Border controls will initially be in place until August 10 as a means to prevent further protests from far-right groups.
Danish police are tightening border controls following recent burnings of the Quran that have affected the security situation, the justice ministry has said, following a similar decision by Sweden earlier in the week.
“Authorities have today concluded that it is necessary at this time to increase the focus on who is entering Denmark, in order to respond to the specific and current threats,” the Danish ministry said in a statement late on Thursday.
Tighter border controls will initially be in place until August 10, it said.
Far-right activists in Denmark and Sweden have burned and damaged several copies of the Muslim holy book in recent months, inciting outrage in the Muslim world and demands that governments ban such acts.
“The burnings are deeply offensive and reckless acts committed by few individuals. These few individuals do not represent the values the Danish society is built on,” Foreign Minister Lars Lokke Rasmussen said in a statement last week.
He added that whatever measure was taken “must of course be done within the framework of the constitutionally protected freedom of expression and in a manner that does not change the fact that freedom of expression in Denmark has very broad scope”.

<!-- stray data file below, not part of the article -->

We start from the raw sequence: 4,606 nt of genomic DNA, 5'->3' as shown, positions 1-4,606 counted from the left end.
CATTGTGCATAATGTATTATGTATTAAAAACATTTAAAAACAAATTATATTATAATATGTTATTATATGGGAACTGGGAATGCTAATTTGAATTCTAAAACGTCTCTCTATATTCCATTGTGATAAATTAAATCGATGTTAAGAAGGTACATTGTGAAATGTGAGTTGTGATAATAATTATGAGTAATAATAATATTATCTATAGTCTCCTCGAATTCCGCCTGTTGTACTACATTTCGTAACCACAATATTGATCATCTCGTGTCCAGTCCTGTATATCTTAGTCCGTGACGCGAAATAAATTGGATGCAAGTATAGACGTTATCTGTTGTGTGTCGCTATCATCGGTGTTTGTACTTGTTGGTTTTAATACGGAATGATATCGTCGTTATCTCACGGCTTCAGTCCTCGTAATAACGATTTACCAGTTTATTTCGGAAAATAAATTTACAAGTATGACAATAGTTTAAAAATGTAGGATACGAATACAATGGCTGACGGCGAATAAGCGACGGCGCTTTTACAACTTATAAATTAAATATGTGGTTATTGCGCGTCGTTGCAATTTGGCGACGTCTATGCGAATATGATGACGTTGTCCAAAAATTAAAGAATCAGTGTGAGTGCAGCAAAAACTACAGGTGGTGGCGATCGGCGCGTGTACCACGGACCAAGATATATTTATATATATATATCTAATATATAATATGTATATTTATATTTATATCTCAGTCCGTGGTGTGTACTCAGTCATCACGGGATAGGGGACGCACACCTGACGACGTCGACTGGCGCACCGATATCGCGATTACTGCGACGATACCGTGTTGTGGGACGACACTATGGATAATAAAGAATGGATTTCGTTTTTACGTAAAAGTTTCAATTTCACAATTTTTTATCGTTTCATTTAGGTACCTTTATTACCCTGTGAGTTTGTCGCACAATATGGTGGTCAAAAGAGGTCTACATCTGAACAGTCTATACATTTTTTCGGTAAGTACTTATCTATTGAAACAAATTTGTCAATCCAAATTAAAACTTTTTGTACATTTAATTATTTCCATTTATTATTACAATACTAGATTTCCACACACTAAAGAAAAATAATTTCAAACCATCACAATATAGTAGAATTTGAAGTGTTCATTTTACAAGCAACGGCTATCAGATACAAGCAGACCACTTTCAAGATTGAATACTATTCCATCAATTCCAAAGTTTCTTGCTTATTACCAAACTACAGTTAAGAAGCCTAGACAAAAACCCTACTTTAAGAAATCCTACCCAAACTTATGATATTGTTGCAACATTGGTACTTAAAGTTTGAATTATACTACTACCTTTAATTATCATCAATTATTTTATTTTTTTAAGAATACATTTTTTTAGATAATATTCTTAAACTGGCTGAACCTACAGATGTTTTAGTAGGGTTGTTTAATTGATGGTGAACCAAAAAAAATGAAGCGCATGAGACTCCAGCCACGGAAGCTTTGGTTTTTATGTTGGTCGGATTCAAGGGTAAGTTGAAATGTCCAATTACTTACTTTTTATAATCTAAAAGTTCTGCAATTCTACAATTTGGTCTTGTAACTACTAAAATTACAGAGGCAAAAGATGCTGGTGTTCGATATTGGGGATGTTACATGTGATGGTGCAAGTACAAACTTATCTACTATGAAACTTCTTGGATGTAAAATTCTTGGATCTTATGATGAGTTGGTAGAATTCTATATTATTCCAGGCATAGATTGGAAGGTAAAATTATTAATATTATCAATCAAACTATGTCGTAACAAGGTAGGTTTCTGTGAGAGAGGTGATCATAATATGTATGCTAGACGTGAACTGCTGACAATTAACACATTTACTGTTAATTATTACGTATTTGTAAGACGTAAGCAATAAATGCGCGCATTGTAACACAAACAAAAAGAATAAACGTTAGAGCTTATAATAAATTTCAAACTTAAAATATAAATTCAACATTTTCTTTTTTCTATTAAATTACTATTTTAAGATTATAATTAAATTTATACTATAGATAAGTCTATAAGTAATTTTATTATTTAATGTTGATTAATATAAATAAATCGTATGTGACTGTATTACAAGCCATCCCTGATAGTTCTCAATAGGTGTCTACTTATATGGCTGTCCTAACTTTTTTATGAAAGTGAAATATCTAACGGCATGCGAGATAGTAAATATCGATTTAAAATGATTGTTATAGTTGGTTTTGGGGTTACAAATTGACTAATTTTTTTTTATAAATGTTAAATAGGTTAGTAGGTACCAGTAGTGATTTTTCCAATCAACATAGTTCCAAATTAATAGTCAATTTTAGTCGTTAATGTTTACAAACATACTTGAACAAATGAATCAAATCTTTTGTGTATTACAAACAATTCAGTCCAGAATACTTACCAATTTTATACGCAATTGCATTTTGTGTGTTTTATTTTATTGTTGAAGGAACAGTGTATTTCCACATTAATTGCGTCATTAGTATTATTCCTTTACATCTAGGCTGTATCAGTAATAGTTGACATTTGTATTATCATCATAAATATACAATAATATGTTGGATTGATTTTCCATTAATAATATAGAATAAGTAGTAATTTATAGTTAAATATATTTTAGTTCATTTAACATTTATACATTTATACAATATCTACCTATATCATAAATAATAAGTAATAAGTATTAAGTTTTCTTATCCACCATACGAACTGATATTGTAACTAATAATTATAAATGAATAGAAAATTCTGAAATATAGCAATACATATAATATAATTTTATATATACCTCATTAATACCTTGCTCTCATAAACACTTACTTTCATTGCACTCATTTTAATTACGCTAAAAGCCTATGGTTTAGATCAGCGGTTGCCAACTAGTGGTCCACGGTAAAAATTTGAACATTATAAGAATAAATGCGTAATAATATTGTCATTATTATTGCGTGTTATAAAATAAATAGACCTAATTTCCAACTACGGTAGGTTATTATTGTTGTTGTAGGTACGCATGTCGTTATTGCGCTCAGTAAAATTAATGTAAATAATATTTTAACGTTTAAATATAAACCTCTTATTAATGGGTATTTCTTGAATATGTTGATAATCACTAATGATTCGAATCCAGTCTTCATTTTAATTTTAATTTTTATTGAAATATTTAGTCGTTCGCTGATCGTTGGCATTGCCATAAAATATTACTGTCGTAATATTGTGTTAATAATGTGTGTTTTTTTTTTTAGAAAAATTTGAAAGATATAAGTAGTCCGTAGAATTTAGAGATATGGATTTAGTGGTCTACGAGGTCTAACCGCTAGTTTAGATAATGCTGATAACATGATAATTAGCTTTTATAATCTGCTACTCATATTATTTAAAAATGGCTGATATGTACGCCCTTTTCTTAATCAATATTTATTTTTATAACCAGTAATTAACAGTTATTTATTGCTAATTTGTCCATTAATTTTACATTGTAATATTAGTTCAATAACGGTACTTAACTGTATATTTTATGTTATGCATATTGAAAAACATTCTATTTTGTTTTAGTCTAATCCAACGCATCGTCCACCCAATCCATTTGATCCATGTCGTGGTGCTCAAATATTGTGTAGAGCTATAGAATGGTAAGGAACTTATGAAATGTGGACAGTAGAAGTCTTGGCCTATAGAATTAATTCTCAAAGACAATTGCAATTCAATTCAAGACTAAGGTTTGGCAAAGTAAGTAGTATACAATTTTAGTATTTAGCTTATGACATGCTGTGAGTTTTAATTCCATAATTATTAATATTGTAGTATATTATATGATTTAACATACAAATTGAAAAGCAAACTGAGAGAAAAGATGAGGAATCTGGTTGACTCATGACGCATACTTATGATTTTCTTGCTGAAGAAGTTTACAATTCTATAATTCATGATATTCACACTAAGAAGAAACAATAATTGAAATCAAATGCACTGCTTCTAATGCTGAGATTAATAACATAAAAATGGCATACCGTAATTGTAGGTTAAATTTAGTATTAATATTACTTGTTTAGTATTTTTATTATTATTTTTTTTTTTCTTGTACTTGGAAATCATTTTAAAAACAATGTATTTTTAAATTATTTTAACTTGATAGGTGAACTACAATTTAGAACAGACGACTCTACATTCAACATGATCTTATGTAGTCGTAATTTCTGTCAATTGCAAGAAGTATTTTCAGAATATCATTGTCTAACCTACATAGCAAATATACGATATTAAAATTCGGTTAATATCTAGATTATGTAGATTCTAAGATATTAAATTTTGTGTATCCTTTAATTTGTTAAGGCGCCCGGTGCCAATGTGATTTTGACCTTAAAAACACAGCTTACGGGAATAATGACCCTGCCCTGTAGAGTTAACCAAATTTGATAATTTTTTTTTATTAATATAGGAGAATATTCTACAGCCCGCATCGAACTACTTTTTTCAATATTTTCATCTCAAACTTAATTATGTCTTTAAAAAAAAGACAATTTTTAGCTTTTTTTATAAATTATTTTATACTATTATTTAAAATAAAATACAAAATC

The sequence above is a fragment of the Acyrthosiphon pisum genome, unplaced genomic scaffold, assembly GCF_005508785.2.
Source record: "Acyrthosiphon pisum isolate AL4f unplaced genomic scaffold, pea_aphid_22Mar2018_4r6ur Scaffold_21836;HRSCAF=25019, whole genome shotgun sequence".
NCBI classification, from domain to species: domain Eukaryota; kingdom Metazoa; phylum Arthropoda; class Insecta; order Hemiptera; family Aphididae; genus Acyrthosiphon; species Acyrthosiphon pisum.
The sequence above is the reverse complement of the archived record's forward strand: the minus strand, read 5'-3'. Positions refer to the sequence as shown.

‘Lawful but still awful’
The decision to tighten border controls with more checks of travellers arriving in Denmark follows a similar move by Sweden.
Both governments have condemned the burnings and said they are considering new laws that could stop them. But domestic critics say any such decisions would undermine freedom of speech that is protected in their constitutions.
“Everything that is legal is not appropriate. It can be lawful but still awful,” Swedish Prime Minister Ulf Kristersson said on Tuesday in reference to legislation in Sweden, which does not have a law specifically prohibiting the burning or desecration of the Quran or other religious texts.
Kristersson said tightening border controls was meant to prevent “people with very weak connections to Sweden” from coming to the country “to commit crimes or to act in conflict with Swedish security interests”.
The public burnings in front of the Iraqi, Egyptian and Turkish embassies in the Scandinavian countries have sparked widespread outrage across Muslim countries, with Saudi Arabia, Turkey, the United Arab Emirates, Iran, Morocco, Qatar and Yemen lodging protests in response.
The United Nations Human Rights Council (UNHRC) last month approved a resolution on religious hatred and bigotry following several burnings.
The Quran is the holy book of Islam and its most sacred text. It is not merely a book but is considered the literal word of God, and Muslims treat it with the utmost respect and reverence.
Muslims believe the Quran’s text has been preserved in its original form since the time of its revelation about 1,400 years ago. As such, Muslims see the burning of the Quran as a desecration of sacred scripture and an unacceptable act.
Some Muslims believe that the targeting of Islamic holy symbols for desecration is evidence of a wider climate of hatred towards Muslims and is encouraged by the European far right.